WXPR's Community Journalists
Most Active Stories
- Margot Adler, An NPR Journalist For Three Decades, Dies
- UPDATE: Star Lake Woman Dies After Rescuing Kids From Drowning
- Investigative Film on Penokee Mine Comes to Northern Wisconsin
- State Limited In Helping Keep Rail In Rural Areas: Secretary
- Mixing Experiment Helps Remove Ninety Percent of Invasive Smelt From Crystal Lake
A Northwoods Institution
Thu July 10, 2014
History Afield: Duke's Outboards
An outboard motor hung on the back of a well used fishing boat is an iconic symbol of summer in the Northwoods. For years in the Northcentral Wisconsin lakes country of Oneida and Vilas counties, if someone had an outboard motor in need of repair, there was no question of where to take it - Duke’s Outboards. Dukes was a Northwoods institution for more than 60 years.
Duke Montgomery’s shop was easy to find—you followed the white arrow signs from the main highway to the Wisconsin River just north of Rhinelander—and anyone could tell you that if you brought your outboard to Duke Montgomery it would be fixed, and fixed right.
I had had the opportunity to visit with Duke and his wife, Dorothy late in their lives at an assisted living facility in Rhinelander. Though age and poor hearing made it difficult for Duke to communicate by that time, his passion for outboards was conveyed through his smile and shining eyes as he quietly told me about the early days.
Vernon “Duke” Montgomery was just nineteen years old and a recent high school graduate in 1934 when he started his Evinrude dealership and outboard repair business in the midst of the Great Depression.
Duke told me that his original shop - one of the first Evinrude dealerships in the area - was behind his father’s café in the old Commercial Hotel on Brown Street in downtown Rhinelander. Smiling, he told me about throwing a small Evinrude over his shoulder and walking up and down Brown Street with it to promote his shop and the Evinrude product. “It was something different,” he said. “I was setting the trap and when people asked about it the trap was sprung.”
After two years at the Brown Street location, Duke moved the shop north of town to a location on the Wisconsin River’s Boom Lake, where he would have water access. It was there that Duke’s Outboards truly became a northwoods institution.
While Duke was gaining a reputation as an expert outboard mechanic, he still had a “day,” or rather, “night job” – working the graveyard shift at the Rhinelander paper mill. Dorothy Montgomery told me: “He’d come home from work and immediately begin working on the outboards. He’d work all weekend too. People would come from a fifty-mile radius to bring their motors to Duke, and he put in very long hours to meet the demand.”
And the demand was growing - Duke was witnessing the development of a major American industry, an industry borne from Wisconsin resourcefulness and ingenuity.
“In the early years there was no real recreational market for outboards,” Duke said. “Outboards were used only for practical purposes, just by fishermen or duck hunters. The market didn’t take off until there was something the public was really looking for.”
According to Duke, this “something” was the development of shrouded, or covered, motors. The two outboard models introduced by Ole Evinrude in 1934—the Imperial versions of the 5.5-horsepower Lightwin and the 9.2-horsepower Lightfour—were the first truly shrouded outboards.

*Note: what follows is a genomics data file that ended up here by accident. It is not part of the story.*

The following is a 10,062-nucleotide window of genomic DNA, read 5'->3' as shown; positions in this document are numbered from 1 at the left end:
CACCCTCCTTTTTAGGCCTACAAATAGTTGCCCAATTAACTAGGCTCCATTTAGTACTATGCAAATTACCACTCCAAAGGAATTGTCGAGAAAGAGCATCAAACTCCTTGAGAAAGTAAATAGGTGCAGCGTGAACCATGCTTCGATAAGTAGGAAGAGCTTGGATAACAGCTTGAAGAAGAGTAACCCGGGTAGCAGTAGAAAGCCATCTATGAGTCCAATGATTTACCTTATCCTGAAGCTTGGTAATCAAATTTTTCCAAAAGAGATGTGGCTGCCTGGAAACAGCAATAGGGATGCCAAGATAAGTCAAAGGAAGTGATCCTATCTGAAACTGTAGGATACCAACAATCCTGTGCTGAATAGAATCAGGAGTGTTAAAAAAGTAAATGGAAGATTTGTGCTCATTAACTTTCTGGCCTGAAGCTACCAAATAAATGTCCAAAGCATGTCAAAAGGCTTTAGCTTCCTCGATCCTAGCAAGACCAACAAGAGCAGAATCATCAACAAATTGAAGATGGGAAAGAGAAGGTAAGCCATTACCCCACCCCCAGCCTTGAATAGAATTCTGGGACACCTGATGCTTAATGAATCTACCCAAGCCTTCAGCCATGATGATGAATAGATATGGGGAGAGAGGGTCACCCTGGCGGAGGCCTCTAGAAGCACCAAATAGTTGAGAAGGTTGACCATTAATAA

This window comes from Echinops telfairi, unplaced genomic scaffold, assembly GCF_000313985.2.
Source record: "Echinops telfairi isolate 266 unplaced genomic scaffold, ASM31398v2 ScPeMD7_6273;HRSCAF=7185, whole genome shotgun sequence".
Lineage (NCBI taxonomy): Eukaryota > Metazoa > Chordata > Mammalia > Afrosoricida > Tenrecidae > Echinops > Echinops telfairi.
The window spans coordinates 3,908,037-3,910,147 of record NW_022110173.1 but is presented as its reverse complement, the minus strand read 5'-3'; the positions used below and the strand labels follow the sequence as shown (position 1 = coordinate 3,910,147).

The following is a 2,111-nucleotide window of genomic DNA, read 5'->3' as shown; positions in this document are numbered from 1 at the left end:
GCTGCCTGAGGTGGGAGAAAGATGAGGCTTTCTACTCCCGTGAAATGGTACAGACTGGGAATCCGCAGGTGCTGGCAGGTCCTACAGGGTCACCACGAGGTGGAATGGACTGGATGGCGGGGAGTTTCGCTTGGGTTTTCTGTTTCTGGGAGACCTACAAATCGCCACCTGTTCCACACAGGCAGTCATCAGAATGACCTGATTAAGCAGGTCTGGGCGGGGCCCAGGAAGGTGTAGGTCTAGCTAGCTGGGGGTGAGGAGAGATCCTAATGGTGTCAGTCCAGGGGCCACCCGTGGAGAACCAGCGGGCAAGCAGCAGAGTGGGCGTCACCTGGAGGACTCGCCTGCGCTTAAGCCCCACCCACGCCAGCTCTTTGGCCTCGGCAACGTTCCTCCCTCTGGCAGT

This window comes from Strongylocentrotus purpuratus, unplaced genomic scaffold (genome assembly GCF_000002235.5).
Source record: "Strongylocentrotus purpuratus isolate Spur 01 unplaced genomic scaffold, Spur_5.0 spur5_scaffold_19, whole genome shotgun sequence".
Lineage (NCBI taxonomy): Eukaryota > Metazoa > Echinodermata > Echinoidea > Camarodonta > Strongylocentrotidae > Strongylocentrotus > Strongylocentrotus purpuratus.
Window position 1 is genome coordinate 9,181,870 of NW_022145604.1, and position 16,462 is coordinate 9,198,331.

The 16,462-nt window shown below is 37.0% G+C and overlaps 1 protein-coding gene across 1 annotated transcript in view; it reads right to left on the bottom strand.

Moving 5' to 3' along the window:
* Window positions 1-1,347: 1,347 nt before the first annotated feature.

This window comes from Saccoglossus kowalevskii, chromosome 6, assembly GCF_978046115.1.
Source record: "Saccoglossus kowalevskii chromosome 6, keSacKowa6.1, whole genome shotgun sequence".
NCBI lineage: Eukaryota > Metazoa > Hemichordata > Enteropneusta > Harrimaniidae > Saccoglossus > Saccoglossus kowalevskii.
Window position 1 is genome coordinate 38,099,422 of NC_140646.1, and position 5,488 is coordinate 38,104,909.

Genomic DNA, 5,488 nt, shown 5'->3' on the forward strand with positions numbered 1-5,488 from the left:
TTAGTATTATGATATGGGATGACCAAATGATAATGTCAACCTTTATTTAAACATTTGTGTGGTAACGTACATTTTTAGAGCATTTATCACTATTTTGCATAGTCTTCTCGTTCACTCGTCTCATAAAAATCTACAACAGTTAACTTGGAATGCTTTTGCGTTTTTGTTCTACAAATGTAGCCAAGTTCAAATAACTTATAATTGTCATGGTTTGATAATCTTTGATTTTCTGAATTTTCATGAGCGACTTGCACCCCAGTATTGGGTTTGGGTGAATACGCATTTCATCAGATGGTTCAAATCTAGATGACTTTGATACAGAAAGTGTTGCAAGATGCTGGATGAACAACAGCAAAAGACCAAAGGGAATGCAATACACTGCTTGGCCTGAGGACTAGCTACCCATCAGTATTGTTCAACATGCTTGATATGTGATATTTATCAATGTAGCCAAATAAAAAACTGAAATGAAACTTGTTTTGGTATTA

“This simply made the outboards look nicer,” Duke said. “People liked that.”
Through the years Duke worked on just about every type of American outboard made, and few knew an outboard motor as well as Duke.
“One of my real favorites was the four-cylinder, 5.4-horsepower Zephyr,” Duke told me. “This had a nice running engine. It was made between 1940 and 1960.”
After devoting sixty-five years to the outboard motor business, age finally caught up with Duke and forced him to completely retire in 1999. Duke and Dorothy’s son, Jim Montgomery, who had learned the outboard business at his father’s side as a youth, took over the business from Duke. Jim carries on the Duke’s Outboards tradition of quality service from a new shop located not far from Duke’s original Boom Lake shop.
A reminder of Duke’s legacy is an incredible collection of antique outboard motors that you can still be found in Rhinelander.
Duke had collected them since the early days of his shop; beginning with those left for repairs and never picked up. Eventually there came to be more than a hundred outboards in the collection, one of the most diverse antique outboard motor collections in Wisconsin. Son Jim began to display several of his dad’s antique motors—representatives of different makes and models—at his shop, and also began collecting antique outboards himself.
“People would come into my shop and be just fascinated with the old motors, but there were many more of my dad’s outboards in storage. I didn’t have space to display all of them,” Jim told me.
As a tribute to his father, who passed away in 2004, and the Wisconsin outboard industry, Jim Montgomery spearheaded an effort to establish the Duke Montgomery Antique Outboard Motor and Boat Museum in Rhinelander. Duke’s outboard collection is the star attraction at the museum, which was established in 2005 and is located in the Pioneer Park historical complex.along with the logging and railroad museums.
The museum’s collection of vintage pre- 1960s outboards as well as historic wooden boats manufactured in Wisconsin - including of the Rhinelander Boat Company - antique fishing equipment, and a recreation of Duke Montgomery’s old shop evokes thoughts and memories of simpler times on the water in the golden age of Wisconsin sporting life.
Music Credits: "Georgia Steel Guitar," Curley Williams and His Georgia Peach Pickers, and "Spanish Bells," Cliffie Stone and His Barn Dance Band.
A Resort Like No Other
Put caught fish on ice